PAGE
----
Mathematics Benchmarking Report TIMSS 1999–Eighth Grade




CHAPTER 2: Performance at International Benchmarks

What Issues Emerge from the Benchmark Descriptions?

The benchmark descriptions and example items strongly suggest a gradation in achievement, from the top-performing students’ ability to generalize and solve non-routine or contextualized problems to the lower-performing students being able primarily to use routine, mainly numeric procedures. The fact that even at the Median Benchmark students demonstrate only limited achievement in problem solving beyond straightforward one-step problems may suggest a need to reconsider the role, or priority, of problem solving in mathematics curricula.

The choices teachers make determine, to a large extent, what students learn. According to the NCTM’s “The Teaching Principle,” in effective teaching worthwhile mathematical problems are used to introduce important ideas and engage students’ thinking. The TIMSS 1999 Benchmarking results show that higher achievement is related to the emphasis that teachers place on reasoning and problem-solving activities (see Chapter 6, Exhibit 6.11). This finding is consistent with the video study component of TIMSS conducted in 1995. Analyses of videotapes of mathematics classes revealed that in the typical mathematics lesson in Japan students worked on developing solution procedures to report to the class that were often expected to be original constructions. In contrast, in the typical U.S. lesson students essentially practiced procedures that had been demonstrated by the teacher.

In looking across the item-level results, it is also important to note the variation in performance across the topics covered. On the 16 items presented in this chapter, there was a substantial range in performance for many Benchmarking participants. For example, students in the Benchmarking entities performed relatively well on the items requiring rounding (Exhibits 2.13 and 2.17), and students in Texas did very well on the subtraction questions (Exhibits 2.18 and 2.19). Conversely, students in the Benchmarking entities had particular difficulty with measurement items containing figures (Exhibits 2.2 and 2.9). In some cases, differences of this sort will result from intended differences in emphasis in state or district curricula. It is likely, however, that variation in results may be unintended, and the findings will provide important information about strengths and weaknesses in intended or implemented curricula. For example, Maryland, the Michigan Invitational Group, Chicago, Rochester, and Miami-Dade may not have anticipated performing below the international average on a relatively straightforward word problem involving proportional reasoning (Exhibit 2.8). At the very least, an in-depth examination of the TIMSS 1999 results may reveal aspects of curricula that merit further investigation.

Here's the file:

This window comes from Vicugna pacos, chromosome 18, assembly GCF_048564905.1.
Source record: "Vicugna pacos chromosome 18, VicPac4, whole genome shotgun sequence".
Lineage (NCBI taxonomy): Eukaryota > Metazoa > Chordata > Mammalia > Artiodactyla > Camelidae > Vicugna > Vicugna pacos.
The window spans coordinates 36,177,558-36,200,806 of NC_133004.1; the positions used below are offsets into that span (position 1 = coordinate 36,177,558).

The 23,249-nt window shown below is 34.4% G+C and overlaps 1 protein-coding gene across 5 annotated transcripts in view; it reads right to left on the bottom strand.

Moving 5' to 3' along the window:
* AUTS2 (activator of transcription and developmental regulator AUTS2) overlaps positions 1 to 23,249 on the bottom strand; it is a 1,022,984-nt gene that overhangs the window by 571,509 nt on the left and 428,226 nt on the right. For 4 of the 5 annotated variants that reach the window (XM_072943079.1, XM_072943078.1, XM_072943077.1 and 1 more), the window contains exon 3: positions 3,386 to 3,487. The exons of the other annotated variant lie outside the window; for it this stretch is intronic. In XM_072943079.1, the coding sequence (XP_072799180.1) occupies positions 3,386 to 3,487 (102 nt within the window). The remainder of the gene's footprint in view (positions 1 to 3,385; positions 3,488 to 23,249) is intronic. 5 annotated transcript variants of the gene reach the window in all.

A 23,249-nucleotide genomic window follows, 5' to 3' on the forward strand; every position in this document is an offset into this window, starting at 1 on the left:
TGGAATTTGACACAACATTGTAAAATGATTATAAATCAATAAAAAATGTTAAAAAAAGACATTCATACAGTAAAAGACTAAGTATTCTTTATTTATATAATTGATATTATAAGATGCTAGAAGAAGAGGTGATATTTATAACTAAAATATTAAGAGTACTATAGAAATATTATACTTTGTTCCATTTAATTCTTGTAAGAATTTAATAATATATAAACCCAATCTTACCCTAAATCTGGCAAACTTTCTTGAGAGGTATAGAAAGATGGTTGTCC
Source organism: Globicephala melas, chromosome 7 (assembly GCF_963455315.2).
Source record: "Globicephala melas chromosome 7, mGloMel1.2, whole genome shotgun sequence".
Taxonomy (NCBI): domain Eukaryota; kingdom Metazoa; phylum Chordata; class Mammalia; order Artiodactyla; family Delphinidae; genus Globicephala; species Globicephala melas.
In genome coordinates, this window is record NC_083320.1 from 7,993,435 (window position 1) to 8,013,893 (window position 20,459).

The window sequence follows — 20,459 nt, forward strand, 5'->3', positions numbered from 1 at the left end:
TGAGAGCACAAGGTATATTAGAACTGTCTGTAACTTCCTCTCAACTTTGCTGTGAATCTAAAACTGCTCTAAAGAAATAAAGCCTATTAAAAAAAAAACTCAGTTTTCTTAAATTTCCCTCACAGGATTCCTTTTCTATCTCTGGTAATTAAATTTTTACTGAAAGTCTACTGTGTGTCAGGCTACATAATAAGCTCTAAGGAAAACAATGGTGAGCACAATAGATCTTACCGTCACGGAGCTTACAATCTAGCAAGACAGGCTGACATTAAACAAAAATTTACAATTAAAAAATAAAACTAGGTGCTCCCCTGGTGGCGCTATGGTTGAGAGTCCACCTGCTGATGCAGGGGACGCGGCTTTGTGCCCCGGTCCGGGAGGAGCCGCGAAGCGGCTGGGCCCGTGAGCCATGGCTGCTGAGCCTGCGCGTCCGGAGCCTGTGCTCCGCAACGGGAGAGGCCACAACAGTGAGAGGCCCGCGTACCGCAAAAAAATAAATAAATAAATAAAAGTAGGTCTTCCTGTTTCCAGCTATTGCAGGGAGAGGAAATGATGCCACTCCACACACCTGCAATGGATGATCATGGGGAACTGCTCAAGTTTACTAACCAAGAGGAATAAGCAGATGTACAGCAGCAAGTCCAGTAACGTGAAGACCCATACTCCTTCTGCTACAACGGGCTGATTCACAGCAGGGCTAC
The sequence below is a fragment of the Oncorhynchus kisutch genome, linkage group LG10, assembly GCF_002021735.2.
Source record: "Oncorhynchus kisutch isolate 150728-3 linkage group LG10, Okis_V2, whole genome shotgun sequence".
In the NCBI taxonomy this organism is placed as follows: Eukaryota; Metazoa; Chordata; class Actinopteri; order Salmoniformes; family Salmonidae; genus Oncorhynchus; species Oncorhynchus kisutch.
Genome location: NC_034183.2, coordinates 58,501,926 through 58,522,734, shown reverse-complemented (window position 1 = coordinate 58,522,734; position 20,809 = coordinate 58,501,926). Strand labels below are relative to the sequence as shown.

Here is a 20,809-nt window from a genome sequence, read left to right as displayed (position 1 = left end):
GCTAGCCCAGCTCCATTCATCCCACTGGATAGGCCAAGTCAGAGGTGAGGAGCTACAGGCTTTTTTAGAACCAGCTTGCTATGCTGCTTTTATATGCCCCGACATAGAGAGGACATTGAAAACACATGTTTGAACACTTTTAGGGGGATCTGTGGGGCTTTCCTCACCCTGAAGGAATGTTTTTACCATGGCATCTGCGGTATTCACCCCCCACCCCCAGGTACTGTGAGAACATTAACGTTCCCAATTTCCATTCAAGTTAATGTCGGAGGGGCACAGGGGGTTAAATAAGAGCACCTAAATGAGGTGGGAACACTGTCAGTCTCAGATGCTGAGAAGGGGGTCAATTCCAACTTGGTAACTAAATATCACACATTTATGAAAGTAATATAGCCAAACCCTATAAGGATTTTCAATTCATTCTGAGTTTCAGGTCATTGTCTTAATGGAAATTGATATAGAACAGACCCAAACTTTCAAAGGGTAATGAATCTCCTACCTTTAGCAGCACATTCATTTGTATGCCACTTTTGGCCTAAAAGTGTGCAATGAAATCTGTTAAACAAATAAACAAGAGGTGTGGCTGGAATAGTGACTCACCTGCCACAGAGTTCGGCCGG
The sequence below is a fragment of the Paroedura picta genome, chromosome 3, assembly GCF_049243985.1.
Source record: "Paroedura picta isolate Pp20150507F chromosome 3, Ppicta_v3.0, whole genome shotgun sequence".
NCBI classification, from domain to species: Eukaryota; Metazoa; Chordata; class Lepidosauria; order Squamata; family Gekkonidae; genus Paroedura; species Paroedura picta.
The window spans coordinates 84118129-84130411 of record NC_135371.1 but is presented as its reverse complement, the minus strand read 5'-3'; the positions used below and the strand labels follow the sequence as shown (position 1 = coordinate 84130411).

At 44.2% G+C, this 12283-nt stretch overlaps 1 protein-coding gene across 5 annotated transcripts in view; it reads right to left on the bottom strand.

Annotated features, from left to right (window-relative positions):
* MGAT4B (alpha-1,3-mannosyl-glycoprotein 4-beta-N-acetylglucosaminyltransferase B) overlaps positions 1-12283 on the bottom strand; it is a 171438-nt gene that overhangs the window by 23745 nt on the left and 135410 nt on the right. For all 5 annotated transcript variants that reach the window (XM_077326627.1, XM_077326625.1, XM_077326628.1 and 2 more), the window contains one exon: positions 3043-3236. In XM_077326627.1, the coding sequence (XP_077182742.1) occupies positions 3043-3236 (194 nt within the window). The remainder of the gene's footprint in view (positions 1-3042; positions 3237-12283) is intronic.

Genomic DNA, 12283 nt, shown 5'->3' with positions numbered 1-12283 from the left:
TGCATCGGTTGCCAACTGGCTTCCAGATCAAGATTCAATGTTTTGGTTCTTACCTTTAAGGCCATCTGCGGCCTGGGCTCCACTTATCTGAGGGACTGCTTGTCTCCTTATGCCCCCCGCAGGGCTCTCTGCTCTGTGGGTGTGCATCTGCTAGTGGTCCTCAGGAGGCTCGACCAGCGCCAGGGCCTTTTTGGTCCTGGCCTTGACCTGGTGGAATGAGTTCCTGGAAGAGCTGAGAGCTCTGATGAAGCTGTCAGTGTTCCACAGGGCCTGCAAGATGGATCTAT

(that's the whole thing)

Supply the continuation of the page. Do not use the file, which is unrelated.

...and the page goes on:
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7 TIMSS used item response theory (IRT) methods to summarize the achievement results on a scale with a mean of 500 and a standard deviation of 100. Given the matrix-sampling approach, scaling averages students’ responses in a way that accounts for differences in the difficulty of different subsets of items. It allows students’ performance to be summarized on a common metric even though individual students responded to different items in the test. For more detailed information, see the “IRT Scaling and Data Analysis” section of Appendix A.

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TIMSS 1999 is a project of the International Study Center
Boston College, Lynch School of Education